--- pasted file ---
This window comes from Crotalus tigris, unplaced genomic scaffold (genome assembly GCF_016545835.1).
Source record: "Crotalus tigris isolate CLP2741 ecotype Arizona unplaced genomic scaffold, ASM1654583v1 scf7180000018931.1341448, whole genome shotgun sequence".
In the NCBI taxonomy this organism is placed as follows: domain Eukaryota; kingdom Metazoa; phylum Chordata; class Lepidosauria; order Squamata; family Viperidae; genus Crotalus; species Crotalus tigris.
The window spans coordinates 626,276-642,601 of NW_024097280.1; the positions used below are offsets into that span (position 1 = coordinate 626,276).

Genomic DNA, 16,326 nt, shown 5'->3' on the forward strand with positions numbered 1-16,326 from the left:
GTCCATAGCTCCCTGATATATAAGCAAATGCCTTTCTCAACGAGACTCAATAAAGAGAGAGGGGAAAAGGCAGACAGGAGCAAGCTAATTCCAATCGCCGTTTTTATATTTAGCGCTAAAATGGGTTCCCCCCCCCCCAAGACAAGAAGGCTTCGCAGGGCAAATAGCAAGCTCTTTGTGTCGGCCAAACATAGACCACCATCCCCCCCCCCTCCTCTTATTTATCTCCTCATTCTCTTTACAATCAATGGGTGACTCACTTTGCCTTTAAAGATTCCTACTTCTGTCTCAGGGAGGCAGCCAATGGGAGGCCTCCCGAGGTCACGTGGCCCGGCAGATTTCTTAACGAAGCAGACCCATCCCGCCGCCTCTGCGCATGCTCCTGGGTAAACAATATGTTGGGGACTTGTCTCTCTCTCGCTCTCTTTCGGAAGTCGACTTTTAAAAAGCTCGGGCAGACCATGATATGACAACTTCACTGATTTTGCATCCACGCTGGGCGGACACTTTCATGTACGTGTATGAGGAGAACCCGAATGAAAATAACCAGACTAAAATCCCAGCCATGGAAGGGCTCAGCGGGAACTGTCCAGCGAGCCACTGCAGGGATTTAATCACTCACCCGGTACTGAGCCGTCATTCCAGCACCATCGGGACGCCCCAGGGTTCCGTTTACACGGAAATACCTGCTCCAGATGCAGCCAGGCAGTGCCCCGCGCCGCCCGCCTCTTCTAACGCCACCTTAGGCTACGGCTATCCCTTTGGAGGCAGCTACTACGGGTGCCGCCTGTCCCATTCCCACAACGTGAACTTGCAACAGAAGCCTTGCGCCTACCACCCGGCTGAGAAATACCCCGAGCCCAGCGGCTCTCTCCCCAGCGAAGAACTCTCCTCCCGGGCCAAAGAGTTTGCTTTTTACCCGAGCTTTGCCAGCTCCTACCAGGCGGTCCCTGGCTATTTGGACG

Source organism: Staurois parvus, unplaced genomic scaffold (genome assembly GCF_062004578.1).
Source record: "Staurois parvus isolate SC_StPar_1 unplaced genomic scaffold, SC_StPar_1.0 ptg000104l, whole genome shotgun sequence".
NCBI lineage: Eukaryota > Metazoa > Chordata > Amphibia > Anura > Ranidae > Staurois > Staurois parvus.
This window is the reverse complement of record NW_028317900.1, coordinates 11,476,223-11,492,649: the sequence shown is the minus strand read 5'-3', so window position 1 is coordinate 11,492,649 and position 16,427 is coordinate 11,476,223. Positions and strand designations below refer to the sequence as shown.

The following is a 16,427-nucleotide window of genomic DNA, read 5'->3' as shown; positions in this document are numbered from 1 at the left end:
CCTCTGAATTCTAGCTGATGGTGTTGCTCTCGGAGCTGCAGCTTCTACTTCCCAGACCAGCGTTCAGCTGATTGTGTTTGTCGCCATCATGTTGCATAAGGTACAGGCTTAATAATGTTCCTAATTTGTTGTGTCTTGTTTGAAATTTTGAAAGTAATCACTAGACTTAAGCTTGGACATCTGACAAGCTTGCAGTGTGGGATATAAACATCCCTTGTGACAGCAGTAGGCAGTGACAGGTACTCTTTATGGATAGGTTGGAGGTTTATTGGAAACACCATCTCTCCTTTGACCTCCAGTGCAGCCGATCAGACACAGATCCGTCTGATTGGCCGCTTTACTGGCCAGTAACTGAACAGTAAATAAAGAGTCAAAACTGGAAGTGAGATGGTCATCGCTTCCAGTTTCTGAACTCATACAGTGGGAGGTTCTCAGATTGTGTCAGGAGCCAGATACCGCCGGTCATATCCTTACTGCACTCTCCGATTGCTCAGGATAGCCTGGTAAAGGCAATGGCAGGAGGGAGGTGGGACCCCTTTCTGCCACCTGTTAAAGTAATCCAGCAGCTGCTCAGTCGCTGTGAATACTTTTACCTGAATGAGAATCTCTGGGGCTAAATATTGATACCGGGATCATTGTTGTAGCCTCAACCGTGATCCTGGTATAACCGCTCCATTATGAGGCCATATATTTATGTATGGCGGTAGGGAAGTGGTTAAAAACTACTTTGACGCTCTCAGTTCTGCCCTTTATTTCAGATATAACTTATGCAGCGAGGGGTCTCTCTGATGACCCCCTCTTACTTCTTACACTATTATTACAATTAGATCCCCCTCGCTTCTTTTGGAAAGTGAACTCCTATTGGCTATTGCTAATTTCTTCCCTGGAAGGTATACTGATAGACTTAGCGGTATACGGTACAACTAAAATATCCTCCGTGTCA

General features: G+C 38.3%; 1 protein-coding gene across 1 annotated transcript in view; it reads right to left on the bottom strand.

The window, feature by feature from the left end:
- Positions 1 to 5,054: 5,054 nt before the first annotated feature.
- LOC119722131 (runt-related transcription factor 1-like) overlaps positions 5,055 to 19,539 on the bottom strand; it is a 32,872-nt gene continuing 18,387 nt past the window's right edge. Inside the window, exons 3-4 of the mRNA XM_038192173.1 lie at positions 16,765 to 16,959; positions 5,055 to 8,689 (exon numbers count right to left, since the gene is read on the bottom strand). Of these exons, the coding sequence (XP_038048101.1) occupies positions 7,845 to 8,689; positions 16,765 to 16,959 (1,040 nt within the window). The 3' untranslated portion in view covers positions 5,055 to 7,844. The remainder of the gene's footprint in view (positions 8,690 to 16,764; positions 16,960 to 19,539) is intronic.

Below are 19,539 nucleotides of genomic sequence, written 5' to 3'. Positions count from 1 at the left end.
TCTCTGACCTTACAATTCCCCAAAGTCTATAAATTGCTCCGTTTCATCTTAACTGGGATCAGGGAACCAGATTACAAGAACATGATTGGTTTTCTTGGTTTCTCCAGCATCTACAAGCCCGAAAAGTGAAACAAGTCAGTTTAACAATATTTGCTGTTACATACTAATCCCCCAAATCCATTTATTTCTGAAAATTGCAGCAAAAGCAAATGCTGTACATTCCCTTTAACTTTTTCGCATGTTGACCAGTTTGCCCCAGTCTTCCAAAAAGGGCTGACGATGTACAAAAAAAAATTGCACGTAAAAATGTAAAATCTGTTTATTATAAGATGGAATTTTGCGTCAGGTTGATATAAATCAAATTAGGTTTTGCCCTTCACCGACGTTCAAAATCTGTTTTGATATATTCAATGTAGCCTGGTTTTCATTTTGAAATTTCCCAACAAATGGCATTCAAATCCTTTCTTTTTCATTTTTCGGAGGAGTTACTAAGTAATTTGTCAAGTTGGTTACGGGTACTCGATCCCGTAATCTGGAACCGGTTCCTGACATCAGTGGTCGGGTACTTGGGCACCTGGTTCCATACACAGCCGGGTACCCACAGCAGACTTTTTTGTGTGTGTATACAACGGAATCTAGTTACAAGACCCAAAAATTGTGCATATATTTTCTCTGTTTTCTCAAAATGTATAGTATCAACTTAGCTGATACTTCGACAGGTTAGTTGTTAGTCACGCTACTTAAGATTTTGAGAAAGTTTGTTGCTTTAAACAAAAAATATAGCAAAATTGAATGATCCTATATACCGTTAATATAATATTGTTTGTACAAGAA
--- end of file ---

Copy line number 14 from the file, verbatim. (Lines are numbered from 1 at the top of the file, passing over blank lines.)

The window, feature by feature from the left end: